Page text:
Finally, especially if you have a smaller membership or client base, you may also want to think about having your volunteers reach out into the community to register other low income, homeless or underrepresented people. Consider staffing voter registration and information tables at community events. Also, make sure to promote your voter registration efforts through your website and other social media platforms. And do not forget to make sure everyone on the staff and board is registered!


It is crucial to have a plan for how you will keep a record of who you have registered to vote—as well as who is already registered—so that you will be able to contact these people as part of your mobilization activities. You will be able to compile a list of which of your residents are already registered from the voter rolls you acquire from your local Board of Elections.


For new registrants, there are two ways to collect this information. One easy way, if allowed by the laws in your state, is to collect voter registration forms from new registrants, then photocopy the forms before mailing them in. (Note: Some states require forms to be returned within a specific number of days after they have been completed.) This also allows you to review and catch mistakes before a form is submitted. You may also ask registrants to fill out two-part pledge cards. They will keep the half of the card that reminds them of their pledge to vote; you will keep the half with their contact information.


Once you have collected voters’ information, it is important to enter it into a database so the data can be easily accessed for mobilization purposes.


Nonprofit organizations can, and should, engage in nonpartisan election-related activity, including voter registration, education, and mobilization. The basic rule is that 501(c)(3) organizations cannot in any way support or oppose particular candidates. For detailed legal guidance, you may want to consult:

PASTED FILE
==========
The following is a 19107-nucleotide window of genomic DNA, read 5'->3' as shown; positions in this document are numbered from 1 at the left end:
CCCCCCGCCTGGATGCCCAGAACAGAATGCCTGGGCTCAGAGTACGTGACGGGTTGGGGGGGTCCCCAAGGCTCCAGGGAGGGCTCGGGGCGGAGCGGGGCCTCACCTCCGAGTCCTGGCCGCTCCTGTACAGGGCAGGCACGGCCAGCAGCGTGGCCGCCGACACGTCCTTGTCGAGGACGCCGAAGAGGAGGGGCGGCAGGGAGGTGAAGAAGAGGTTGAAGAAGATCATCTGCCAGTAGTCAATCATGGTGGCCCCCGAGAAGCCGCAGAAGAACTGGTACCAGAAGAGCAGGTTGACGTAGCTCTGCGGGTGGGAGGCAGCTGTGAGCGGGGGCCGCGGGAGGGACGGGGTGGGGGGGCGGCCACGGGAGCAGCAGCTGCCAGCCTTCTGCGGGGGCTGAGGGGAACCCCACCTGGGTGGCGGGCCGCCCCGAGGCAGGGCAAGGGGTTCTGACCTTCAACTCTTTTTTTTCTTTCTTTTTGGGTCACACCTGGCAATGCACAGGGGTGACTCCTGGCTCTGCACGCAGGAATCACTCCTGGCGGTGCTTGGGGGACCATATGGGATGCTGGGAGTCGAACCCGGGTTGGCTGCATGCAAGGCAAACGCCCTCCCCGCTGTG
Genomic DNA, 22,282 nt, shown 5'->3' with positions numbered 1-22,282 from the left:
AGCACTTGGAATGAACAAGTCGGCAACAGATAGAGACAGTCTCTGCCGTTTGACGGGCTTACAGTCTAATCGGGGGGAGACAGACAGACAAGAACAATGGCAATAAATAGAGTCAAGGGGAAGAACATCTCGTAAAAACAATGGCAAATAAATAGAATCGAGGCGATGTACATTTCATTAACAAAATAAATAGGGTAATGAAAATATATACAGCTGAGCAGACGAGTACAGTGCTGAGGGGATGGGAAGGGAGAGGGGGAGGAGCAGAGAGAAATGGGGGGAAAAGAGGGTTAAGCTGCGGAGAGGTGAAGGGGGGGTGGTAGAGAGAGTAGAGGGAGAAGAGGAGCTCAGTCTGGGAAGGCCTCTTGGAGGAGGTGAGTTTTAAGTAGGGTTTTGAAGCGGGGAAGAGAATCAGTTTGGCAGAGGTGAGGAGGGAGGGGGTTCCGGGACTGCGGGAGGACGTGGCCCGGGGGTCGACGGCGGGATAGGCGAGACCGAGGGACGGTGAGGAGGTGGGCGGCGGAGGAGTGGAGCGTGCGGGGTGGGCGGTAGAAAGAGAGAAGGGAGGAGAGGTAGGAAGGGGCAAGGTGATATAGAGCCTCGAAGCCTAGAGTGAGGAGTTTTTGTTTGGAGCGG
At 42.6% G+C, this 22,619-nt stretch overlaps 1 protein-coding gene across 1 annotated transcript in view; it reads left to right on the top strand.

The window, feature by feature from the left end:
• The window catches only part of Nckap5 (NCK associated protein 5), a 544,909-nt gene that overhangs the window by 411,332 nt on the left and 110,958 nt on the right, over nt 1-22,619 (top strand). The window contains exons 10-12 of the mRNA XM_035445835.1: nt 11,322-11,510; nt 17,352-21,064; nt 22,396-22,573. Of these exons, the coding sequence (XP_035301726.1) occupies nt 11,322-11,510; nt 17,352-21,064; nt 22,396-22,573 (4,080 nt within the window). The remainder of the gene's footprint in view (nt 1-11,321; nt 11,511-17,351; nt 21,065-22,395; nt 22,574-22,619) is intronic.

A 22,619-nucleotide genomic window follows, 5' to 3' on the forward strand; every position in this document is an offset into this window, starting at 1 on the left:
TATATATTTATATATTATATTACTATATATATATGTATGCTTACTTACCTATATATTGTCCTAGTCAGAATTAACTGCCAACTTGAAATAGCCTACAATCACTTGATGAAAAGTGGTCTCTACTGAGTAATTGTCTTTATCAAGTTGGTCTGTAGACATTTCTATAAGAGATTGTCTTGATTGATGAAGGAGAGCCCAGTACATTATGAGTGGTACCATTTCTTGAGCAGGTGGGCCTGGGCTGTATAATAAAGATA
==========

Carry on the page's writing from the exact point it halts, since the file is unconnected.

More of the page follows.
Nonprofit VOTE, 
Specifically, read their comprehensive guide on what nonprofits can and cannot do: Nonprofits, Voting & Elections.

Alliance for Justice, 
Through the Bolder Advocacy campaign, AFJ works to ensure nonprofit groups are aware of rules governing campaign involvement. Review their materials and register for their webinars at

League of Women Voters,
The League offers, an online resource providing nonpartisan information to the public, with both general and state-specific information on all aspects of the election process. An important component of is the polling place locator, which enables users to type in their address and retrieve the polling location for the voting precinct in which that address is located.

Internal Revenue Service,
The IRS offers guidance on what activities are not permissible for various types of foundations, organizations, and private charities. Find more information at

Public housing agencies are often under the impression that they are not able to register residents to vote. That is not the case; in fact, HUD issued a Notice (FR-3968-N-01) in 1996 that encouraged housing agencies, Indian housing authorities, and resident management companies to become involved in voter registration activities.

Organizations with specific legal questions related to voter registration drives are encouraged to contact an attorney who specializes in election law. It is important to remember that 501(c)(3) organizations cannot consult with campaign staff or political parties, even on simple technical questions.